Stack Overflow is a community of 4.7 million programmers, just like you, helping each other.

Join them; it only takes a minute:

Sign up
Join the Stack Overflow community to:
  1. Ask programming questions
  2. Answer and help your peers
  3. Get recognized for your expertise

Underscore.js has two ways of calling functions, which I will refer to as object-style and function-style. Object-style looks like the following:

_(myObject).each(function (val, key) {
  console.log(key, val);

Function-style, on the other hand, looks like this:

_.each(myObject, function (val, key) {
  console.log(key, val);

I was happily using object-style calls in my code, but at some point, however, the object style of call disappeared from the underscore.js documentation (though object-style calls still work perfectly fine). I've also seen hints around the place (like in the backbone.js documentation) that the function-style is 'better' or 'preferred'.

So, is the function-style of call the preferred method? And if so, can someone explain the reasoning behind this?

Update: @ggozad has partially answered my question. But it seems my understanding of how underscore.js works was formed way back around version 0.4.2. Reading through the change history for underscore.js, you can see this entry for version 1.2.4:

You now can (and probably should) write _.chain(list) instead of _(list).chain().

I would like to know why you should write _.chain(list) instead of _(list).chain().

share|improve this question
_(list).chain() internally computes to something similar to _.chain(_(list).value()) with _(list).value() === list. Hence calling _.chain(list) is faster – Tino Jun 7 '15 at 2:02
up vote 28 down vote accepted

The answer by @ggozad is actually very misleading. The object-oriented style has nothing to do with chaining. The example given:

_([1,2,3]).map(function (item) { return item * 2; }).map(function (item) { return item*3;});

is actually not using underscore chaining at all! It only works because the built-in JS array object has it's own map() function. Try a function that's not built-in (like shuffle) and you'll see it breaks:


The only way to get underscore chaining is to call chain(), which you can do using either style (OO or functional).

As for why the documentation says you should use _.chain, I'm guessing it's just a style preference. I've opened an issue at GitHub for clarification.

share|improve this answer
Just thoughts: The whole documentation is based around using functions. You will find object oriented notation only under chaining section and only if you know where to look for it. And the difference between object oriented notation and calling _.chain is still easy to miss. – Olga Feb 3 '14 at 10:11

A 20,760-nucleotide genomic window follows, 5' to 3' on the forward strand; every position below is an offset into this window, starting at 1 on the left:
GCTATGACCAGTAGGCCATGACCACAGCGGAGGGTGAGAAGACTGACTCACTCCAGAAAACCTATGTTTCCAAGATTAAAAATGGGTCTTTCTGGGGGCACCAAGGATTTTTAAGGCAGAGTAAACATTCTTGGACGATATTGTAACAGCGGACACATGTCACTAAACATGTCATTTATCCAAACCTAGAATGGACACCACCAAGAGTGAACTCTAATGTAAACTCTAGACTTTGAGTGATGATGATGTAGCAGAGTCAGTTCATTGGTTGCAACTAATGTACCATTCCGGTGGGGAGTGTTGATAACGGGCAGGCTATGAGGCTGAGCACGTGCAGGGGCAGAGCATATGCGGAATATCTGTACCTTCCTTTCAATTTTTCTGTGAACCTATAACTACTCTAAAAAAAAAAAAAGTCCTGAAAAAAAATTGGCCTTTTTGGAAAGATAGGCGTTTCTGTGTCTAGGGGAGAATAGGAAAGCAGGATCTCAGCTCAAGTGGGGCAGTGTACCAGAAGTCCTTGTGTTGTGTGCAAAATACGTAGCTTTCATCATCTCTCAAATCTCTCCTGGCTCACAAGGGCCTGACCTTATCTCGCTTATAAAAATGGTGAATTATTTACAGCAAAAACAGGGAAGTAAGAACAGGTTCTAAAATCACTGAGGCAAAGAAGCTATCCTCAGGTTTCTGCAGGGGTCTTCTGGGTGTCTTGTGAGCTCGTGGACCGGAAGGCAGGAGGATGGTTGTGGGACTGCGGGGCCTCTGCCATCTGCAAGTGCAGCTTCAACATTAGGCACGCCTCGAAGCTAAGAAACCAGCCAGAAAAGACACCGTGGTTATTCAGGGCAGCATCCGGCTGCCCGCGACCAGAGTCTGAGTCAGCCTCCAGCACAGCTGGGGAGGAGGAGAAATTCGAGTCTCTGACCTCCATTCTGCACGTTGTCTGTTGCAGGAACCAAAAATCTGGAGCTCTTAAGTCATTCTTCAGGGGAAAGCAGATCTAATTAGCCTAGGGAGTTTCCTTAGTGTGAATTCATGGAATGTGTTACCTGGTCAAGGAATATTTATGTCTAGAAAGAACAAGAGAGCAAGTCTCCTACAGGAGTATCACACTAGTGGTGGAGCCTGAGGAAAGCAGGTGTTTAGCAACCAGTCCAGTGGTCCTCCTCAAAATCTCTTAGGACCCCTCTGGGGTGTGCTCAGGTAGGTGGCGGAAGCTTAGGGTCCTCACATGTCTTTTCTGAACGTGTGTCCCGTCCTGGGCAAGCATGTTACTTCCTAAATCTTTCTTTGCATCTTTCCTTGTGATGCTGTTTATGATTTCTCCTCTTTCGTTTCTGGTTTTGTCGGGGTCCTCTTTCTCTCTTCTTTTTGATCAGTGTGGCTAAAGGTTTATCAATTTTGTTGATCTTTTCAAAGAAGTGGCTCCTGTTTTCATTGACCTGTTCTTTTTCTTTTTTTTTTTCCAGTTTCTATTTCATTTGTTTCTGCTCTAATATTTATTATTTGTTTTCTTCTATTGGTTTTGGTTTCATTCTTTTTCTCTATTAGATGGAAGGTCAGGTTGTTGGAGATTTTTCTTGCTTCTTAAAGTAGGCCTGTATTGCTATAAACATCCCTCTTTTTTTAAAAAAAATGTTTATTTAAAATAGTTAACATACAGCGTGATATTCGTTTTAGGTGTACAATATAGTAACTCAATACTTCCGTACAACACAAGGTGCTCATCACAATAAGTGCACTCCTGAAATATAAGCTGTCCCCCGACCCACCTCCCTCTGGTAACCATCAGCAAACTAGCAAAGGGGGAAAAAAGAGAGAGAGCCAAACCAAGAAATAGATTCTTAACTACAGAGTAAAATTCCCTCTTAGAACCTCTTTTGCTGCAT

Answer from ggozad is just plain wrong. _ won't produce chainable wrapped objects. Only _.chain does that. _.chain doesn't return arrays nor any native JS object. It returns a monad and you need a call to value to access its content. – Muzietto May 20 '14 at 13:14
True that _() doesn't chain in underscore, but it does chain in lodash. – Kris Erickson Jan 23 '15 at 17:27

When _ is used as a function it essentially wraps the argument. The wrapper provides all the normal underscore functions.

The difference it makes apart from style is that using the OOP style (or object style in your definition) is that it produces chainable wrapped objects. So it's easy to do:

_([1,2,3]).map(function (item) { return item * 2; }).map(function (item) { return item*3;});

The equivalent would be:[1,2,3], function (item) { return item * 2 }), function (item) { return item * 3 });

which is probably less clear.

share|improve this answer
Thank you. Re-reading the documentation, it is there, but is a little confusing. So then, if this is the case, then what is the preferred method for chaining? Should one use the _.chain() function or the OOP-style call? The change history says "You now can (and probably should) write _.chain(list) instead of _(list).chain()." but doesn't explain why. – Horatio Alderaan Mar 8 '12 at 23:49
When I need to chain I prefer the OOP style. Otherwise I stick with functional. I think it is a matter of style and consistency. – ggozad Mar 9 '12 at 5:24
First exampe should read _.chain([1,2,3]).map(function (item) { return item * 2; }).map(function (item) { return item*3;}).value();, else it is not equivalent to the second example. – Tino Jun 7 '15 at 2:11

Your Answer


By posting your answer, you agree to the privacy policy and terms of service.

Not the answer you're looking for? Browse other questions tagged or ask your own question.